Advantageously, the conglomerates of carbon nanostructures may have a basic area or cross section which is smaller than or the same size as the internal cross section of the storage vessel. In this way it is possible, depending on requirements, to ensure an optimum filling of the storage vessel with carbon nanostructure material. Particularly if the basic area or the cross section of the conglomerates of carbon nanostructures is smaller than the internal cross section of the storage vessel, a gap which can be used as a flow passage for the compressed gas to be stored or alternatively for a heating/cooling medium is formed between the vessel wall and the solid filling of carbon nanostructure material. For this purpose it is possible, for example, for a partial quantity of the stored gas to be guided out of the vessel in a circuit, to be cooled or heated in a heat exchange and then to be returned to the vessel.

In a further configuration, the device for measuring the filling level is designed as a measuring device for measuring the nuclear magnetic resonance of the gas in the storage vessel.

This creates the possibility of measuring the filling level of the stored medium directly. Other than the type of medium stored and the temperature, there is no need for any particular additional knowledge of further values and data relating to the medium, such as pressure or its filling history.

The basic idea of this measuring device consists in measuring the nuclear magnetic resonance (NMR) of the compressed gas in order to determine the filling level. This makes use of the principle that some atomic nuclei, such as for example those of hydrogen, have a nuclear magnetic moment (nuclear spin). This interacts with an external magnetic field. In the case of hydrogen, which is considered in more detail at this point in order to improve understanding by way of example but without restricting the invention to hydrogen, the magnetic moment can establish itself parallel or antiparallel to the applied magnetic field through the external magnetic field. These two options differ in terms of energy, so that two different energy levels exist. These energy levels are differently occupied in thermal equilibrium, meaning that there are more nuclear spins in the lower energy level than in the upper energy level. The quantitative distribution over the two energy levels is dependent only on the type of medium employed and on its temperature. If energy is then supplied to this system in the form of electromagnetic radiation, the quantity of energy supplied corresponding to the difference between the two energy levels, nuclear spins are transferred from the lower energy level to the upper energy level. The result can be recorded and evaluated and transmitted in terms of the actual filling of the storage vessel.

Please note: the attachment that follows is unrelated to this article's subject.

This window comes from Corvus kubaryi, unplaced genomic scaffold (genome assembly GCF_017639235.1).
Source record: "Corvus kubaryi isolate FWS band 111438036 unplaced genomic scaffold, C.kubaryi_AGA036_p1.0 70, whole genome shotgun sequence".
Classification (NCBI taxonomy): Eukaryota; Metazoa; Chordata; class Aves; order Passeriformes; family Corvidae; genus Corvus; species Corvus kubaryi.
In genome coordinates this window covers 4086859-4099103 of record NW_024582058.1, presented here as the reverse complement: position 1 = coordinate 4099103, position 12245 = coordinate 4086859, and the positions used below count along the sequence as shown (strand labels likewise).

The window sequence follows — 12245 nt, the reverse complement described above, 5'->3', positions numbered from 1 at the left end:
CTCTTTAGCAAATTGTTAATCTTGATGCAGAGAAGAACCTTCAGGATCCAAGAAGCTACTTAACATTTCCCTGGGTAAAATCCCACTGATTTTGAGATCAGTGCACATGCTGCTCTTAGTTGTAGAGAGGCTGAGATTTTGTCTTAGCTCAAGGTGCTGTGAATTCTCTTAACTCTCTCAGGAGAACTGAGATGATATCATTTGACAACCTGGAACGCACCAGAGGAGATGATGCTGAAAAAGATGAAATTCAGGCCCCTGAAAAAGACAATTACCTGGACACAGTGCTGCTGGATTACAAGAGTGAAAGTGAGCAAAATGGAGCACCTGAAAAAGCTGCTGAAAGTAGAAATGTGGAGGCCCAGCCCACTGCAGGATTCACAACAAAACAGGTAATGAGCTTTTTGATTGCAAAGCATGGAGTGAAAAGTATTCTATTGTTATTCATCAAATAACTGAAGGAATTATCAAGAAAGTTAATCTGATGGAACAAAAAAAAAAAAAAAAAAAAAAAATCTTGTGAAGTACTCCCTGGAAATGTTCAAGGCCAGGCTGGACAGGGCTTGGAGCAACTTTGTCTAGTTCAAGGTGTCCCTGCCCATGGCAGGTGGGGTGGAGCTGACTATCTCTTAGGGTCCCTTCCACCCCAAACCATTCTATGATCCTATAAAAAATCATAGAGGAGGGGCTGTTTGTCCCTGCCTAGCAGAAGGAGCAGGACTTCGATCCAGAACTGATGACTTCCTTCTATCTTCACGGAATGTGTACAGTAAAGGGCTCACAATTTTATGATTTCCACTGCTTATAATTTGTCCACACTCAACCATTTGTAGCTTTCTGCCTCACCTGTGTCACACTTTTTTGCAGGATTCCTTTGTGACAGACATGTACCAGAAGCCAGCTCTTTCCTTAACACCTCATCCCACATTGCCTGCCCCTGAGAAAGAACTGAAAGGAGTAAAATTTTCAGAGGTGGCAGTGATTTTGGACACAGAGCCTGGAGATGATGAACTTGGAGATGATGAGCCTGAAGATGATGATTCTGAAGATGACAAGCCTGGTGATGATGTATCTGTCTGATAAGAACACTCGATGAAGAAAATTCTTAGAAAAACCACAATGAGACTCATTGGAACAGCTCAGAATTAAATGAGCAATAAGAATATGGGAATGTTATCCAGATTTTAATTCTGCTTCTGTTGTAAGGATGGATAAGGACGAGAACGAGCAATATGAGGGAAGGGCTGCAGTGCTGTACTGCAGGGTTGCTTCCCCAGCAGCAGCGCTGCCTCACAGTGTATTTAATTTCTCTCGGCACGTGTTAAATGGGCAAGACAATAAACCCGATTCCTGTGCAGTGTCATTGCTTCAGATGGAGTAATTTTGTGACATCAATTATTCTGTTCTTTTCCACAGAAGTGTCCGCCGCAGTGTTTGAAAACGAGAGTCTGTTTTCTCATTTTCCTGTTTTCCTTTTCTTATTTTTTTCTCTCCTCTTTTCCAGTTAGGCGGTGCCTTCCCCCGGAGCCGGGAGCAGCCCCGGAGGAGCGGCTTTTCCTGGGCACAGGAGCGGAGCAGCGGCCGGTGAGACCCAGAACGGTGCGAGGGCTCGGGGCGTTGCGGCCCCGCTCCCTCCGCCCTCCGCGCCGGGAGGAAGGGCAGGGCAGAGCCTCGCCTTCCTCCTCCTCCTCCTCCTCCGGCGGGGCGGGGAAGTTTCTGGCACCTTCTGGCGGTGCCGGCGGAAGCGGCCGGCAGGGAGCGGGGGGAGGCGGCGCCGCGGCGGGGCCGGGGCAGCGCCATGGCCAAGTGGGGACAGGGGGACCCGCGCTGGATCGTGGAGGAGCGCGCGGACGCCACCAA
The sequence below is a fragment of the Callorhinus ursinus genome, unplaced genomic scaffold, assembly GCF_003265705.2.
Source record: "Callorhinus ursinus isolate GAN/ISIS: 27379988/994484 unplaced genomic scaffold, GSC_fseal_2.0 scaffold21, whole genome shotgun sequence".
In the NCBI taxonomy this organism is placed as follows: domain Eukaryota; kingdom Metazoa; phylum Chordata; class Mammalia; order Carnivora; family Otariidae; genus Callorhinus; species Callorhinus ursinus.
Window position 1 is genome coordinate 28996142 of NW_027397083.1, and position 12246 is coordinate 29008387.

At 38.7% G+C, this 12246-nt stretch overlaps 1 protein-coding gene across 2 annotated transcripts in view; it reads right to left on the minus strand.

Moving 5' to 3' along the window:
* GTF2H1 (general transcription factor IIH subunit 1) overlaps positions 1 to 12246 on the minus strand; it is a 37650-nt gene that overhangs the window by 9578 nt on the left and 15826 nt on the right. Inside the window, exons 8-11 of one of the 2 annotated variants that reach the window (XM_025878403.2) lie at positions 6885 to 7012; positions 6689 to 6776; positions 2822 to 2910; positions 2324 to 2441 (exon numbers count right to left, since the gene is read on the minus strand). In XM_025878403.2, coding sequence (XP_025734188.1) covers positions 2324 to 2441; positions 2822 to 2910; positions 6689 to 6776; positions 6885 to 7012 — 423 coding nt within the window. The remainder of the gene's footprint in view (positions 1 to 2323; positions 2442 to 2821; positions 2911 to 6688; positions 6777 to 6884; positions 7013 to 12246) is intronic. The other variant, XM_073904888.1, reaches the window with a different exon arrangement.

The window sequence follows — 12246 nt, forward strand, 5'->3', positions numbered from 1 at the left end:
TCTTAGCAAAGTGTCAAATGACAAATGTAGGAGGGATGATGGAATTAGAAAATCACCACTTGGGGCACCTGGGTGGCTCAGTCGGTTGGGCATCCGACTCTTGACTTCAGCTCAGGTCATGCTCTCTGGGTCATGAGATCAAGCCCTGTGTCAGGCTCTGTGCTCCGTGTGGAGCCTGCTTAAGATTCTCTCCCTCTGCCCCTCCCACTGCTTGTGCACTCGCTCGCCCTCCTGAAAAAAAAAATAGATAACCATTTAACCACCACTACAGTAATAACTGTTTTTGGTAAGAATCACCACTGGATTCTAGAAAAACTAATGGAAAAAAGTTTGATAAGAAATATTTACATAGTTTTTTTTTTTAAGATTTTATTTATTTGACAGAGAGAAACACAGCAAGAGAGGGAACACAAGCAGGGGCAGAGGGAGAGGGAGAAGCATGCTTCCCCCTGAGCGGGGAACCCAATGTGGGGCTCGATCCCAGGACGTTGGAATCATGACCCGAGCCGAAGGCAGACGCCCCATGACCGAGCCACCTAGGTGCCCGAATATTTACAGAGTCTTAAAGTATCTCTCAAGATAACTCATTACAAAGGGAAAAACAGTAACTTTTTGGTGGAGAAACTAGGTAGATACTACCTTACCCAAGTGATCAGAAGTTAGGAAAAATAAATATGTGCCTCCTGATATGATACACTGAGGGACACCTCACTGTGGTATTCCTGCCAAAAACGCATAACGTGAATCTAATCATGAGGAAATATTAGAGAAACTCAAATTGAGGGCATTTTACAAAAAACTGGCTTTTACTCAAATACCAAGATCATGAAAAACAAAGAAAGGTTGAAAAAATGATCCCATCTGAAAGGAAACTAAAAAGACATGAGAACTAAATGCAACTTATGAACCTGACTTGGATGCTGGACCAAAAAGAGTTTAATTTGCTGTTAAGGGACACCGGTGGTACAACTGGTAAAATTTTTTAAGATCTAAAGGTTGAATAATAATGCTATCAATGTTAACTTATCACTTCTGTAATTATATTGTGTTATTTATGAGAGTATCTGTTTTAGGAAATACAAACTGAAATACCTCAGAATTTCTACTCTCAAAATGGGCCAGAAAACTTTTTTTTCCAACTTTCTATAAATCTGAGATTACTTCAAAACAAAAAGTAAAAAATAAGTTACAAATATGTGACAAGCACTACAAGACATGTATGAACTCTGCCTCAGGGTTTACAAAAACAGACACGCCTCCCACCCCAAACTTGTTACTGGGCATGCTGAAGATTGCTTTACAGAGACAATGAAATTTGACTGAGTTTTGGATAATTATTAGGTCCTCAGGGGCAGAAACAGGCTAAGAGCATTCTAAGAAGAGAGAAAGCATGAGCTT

Therefore, by measuring the nuclear magnetic resonance in a partial volume of the storage vessel covered by the measurement, it is possible to extrapolate with regard to the total volume so as to determine the filling level of the compressed gas stored in the storage vessel using the currently prevailing quantity of atomic nuclei of the compressed gas situated in this vessel. This merely requires suitable calibration with regard to the storage volume present in each case so that the measured values determined can each be assigned to specific filling levels.

The measuring device preferably has a measuring head which records a specific partial volume of the storage vessel, which is filled with the compressed gas and the carbon nanostructure material in the same way as the remaining regions of the storage vessel. A static magnetic field and an alternating electromagnetic field are present in the measuring head, the field lines of the static magnetic field and of the alternating electromagnetic field being perpendicular to one another. The static magnetic field is used to set the nuclear spins at their different energy levels. The alternating electromagnetic field, the level of which corresponds to the energy difference between the energy levels, causes nuclear spins to be transferred from the lower energy level to the upper energy level. The energy difference between the energy levels is directly proportional to the alternating electromagnetic field applied. The more nuclear spins there are inside the measuring head, the more energy can be absorbed, so that the absorbed energy is also directly proportional to the number of nuclear spins. Therefore, a measuring device of this type determines and evaluates, as one parameter, a measured value which is representative of the energy absorption caused by nuclear magnetic resonance. The higher the measured value, the higher the filling level of the compressed gas stored in the storage vessel. By suitable calibration, it is possible to assign specific filling levels, based on the storage vessel which is present, for the stored compressed gas to the individual measured values.